By then, I was kind of checking out, so he filled in the conversation with talk of his work. Apparently, the name of his business, 1-ey*d Jack, had special meaning but not for the reason people assumed. He said that he’d had the recent experience of presenting his business card to a “n***** woman” who worked in a casino on the Mississippi Coast. After she saw the name of his business, she indicated that she knew why it was named 1-ey*d Jack—by pointing to his crotch. At this moment in the story, he gestured to his groin. Dear Lord, was this some sort of Neo-Nazi screw with the racially-sensitive Jewish feminist Candid Camera?

No, he was getting to his point. It seemed his business was actually named 1-ey*d Jack because, although his name was not Jack, he had only one eye. The other eye was glass. He tapped it with his fingernail to prove it. I nearly vomited on the table.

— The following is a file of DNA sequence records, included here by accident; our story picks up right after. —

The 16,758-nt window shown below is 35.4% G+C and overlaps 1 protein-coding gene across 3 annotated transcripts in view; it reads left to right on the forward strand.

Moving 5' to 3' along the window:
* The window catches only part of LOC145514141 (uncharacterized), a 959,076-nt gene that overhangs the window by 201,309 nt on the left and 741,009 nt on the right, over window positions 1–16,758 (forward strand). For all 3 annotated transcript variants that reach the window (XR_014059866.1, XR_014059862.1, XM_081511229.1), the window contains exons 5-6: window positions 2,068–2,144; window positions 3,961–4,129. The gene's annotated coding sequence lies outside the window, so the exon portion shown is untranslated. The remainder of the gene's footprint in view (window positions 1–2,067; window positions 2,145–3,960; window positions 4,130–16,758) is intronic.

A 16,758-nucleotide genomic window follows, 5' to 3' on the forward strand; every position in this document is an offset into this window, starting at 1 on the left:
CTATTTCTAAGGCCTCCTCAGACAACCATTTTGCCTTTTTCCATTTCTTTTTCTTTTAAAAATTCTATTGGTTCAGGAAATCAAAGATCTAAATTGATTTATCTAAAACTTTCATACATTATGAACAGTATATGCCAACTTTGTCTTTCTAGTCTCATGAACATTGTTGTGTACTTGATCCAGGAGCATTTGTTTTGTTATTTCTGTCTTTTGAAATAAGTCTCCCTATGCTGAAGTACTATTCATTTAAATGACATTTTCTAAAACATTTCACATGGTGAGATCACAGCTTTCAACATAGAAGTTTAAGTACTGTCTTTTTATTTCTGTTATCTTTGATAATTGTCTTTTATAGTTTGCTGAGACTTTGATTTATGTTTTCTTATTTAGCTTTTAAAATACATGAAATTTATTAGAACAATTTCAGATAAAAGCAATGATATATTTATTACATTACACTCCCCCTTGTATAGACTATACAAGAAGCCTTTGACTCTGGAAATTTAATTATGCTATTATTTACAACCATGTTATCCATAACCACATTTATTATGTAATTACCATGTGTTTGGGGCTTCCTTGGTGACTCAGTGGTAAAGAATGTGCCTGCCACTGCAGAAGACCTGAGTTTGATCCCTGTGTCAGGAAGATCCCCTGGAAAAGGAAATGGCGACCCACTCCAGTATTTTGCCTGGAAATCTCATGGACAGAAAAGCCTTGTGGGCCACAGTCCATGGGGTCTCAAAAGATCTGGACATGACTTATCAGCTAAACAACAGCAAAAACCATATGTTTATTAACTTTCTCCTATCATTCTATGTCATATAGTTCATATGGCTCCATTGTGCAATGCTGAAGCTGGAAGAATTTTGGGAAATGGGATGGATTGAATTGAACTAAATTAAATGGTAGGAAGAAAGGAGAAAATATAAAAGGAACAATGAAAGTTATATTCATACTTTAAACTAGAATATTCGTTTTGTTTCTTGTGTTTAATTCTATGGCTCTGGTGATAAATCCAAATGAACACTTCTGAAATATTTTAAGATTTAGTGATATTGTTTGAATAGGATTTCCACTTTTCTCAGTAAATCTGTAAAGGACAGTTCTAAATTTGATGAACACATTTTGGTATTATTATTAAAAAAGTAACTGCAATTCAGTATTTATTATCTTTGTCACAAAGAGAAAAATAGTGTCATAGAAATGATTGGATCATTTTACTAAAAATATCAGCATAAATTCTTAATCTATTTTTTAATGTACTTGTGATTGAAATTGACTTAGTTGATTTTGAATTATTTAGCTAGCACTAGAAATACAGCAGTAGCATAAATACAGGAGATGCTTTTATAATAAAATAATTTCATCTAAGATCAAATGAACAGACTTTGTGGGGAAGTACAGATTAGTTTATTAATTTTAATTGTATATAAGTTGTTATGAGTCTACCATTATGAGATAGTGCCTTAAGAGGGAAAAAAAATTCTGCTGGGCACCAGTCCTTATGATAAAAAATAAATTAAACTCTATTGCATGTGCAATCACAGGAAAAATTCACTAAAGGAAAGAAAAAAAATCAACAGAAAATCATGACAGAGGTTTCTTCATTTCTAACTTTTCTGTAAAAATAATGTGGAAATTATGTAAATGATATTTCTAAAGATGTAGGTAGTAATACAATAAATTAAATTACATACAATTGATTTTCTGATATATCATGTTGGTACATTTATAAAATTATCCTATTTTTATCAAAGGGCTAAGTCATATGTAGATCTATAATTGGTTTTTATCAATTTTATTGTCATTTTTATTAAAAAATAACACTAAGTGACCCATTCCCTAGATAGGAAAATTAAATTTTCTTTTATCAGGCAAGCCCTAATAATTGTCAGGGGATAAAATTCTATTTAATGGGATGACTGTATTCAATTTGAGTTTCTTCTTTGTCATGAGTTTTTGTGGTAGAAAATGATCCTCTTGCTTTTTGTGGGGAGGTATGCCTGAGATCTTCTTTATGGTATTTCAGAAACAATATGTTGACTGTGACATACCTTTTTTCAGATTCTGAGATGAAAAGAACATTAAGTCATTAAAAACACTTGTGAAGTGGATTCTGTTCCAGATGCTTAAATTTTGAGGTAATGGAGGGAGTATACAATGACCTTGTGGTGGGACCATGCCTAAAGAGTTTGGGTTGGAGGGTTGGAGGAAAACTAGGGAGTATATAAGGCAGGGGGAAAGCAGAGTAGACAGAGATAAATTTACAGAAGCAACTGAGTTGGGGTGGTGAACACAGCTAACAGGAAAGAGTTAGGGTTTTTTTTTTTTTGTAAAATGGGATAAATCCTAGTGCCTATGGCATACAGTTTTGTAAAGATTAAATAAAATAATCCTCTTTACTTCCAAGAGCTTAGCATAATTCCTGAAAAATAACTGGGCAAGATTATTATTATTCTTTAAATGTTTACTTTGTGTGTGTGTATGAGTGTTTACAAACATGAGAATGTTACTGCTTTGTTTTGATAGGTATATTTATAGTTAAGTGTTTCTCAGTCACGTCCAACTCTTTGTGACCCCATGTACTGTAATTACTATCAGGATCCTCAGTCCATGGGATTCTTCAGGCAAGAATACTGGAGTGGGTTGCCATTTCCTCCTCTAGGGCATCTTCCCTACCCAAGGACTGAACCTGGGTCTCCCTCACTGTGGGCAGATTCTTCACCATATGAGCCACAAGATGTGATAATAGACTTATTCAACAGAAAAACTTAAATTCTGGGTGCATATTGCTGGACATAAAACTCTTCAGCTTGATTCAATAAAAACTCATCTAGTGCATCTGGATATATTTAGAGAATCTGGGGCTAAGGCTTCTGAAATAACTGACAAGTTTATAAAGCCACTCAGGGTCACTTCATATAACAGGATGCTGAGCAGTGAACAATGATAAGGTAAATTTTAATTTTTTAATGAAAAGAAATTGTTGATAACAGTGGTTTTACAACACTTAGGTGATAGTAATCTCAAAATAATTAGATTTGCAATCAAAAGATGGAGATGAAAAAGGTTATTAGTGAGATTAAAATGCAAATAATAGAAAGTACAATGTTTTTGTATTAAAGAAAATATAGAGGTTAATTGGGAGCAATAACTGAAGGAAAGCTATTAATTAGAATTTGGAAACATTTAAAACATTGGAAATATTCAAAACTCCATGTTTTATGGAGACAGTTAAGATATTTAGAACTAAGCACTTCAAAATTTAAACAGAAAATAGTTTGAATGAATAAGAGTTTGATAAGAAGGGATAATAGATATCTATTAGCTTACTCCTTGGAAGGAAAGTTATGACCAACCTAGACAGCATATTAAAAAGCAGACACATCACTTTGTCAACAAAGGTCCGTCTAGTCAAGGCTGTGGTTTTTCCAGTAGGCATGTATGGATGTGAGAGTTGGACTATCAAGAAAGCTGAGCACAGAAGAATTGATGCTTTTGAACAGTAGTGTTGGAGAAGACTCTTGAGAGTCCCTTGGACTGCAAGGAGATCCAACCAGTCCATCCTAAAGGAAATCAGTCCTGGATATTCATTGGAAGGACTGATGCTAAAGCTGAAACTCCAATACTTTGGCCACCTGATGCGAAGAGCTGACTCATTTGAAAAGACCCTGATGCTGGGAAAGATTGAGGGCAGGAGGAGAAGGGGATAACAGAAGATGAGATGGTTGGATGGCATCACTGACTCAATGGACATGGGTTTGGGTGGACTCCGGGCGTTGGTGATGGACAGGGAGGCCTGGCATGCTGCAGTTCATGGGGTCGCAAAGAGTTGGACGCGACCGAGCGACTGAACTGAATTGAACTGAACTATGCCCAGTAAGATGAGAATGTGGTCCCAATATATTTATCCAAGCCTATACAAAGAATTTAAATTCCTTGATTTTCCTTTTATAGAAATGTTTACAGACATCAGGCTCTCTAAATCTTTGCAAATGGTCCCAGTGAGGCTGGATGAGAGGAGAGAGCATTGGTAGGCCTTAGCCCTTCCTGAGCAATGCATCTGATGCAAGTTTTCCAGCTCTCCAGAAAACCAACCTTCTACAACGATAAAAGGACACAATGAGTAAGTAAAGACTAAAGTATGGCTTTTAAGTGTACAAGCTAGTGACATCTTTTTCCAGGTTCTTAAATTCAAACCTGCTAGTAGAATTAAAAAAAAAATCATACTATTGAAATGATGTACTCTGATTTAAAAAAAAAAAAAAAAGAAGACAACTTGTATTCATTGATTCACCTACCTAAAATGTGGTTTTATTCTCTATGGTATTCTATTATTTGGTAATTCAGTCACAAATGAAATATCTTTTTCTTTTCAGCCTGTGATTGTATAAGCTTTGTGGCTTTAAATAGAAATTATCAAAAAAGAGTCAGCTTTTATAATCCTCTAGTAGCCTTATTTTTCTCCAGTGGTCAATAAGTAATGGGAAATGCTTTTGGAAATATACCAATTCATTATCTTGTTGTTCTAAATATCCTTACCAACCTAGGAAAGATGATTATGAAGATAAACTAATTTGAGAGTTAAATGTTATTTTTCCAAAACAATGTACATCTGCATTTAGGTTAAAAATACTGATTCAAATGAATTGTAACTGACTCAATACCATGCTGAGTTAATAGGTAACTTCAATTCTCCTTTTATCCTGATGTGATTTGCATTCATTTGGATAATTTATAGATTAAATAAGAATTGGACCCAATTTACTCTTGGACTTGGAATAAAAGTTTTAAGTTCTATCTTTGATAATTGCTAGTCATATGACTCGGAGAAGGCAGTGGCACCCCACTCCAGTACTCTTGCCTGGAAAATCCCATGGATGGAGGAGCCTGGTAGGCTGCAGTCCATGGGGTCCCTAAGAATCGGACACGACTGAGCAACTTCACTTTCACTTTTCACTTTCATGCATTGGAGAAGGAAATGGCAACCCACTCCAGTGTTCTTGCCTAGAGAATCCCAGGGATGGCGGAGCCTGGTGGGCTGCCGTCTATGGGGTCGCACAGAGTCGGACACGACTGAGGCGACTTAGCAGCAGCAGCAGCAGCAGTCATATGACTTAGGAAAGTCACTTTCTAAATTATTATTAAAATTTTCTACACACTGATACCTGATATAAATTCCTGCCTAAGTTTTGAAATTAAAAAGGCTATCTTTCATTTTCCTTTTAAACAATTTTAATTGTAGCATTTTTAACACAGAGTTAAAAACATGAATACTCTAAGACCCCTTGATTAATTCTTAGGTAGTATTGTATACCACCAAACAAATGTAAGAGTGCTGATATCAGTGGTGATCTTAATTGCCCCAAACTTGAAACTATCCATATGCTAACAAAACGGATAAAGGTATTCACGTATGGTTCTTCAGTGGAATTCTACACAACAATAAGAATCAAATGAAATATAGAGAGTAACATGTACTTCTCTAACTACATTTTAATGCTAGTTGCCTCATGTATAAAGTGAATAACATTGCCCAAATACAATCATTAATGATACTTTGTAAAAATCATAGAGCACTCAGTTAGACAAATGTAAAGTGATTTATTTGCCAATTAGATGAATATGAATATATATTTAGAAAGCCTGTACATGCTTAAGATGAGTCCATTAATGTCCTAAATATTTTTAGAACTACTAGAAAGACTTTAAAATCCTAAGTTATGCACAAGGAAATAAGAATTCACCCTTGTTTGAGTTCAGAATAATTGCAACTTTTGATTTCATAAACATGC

Ding!

Throughout these seven-minute increments of hell, my friend’s sister was having a jolly good time. She whooped it up with one and all. I kept thinking she was so much better than I was at embracing the moment and being open to possibilities. Yeah, she is generally a much more go-with-the-flow kind of person than I am, but there were also the cocktails. I wished I’d followed her lead on that.

After 1-ey*d Jack, I was done, so the final bachelor was a dream. He spent the entire seven minutes on his cell phone. Oh, he’d occasionally glance in my direction and nod, but other than that, nada. I didn’t even get his name. As I stared off into space, the rodeo clown winked at me from across the room.

Now, I have to admit, there were a few other fellows there who were decidedly less remarkable than those I’ve described. At the time, they seemed only slightly less wrong. Maybe, between the nerd, the plumber, the eyelashes, the clown, and the penis, I missed a gem. I guess I’ll never know.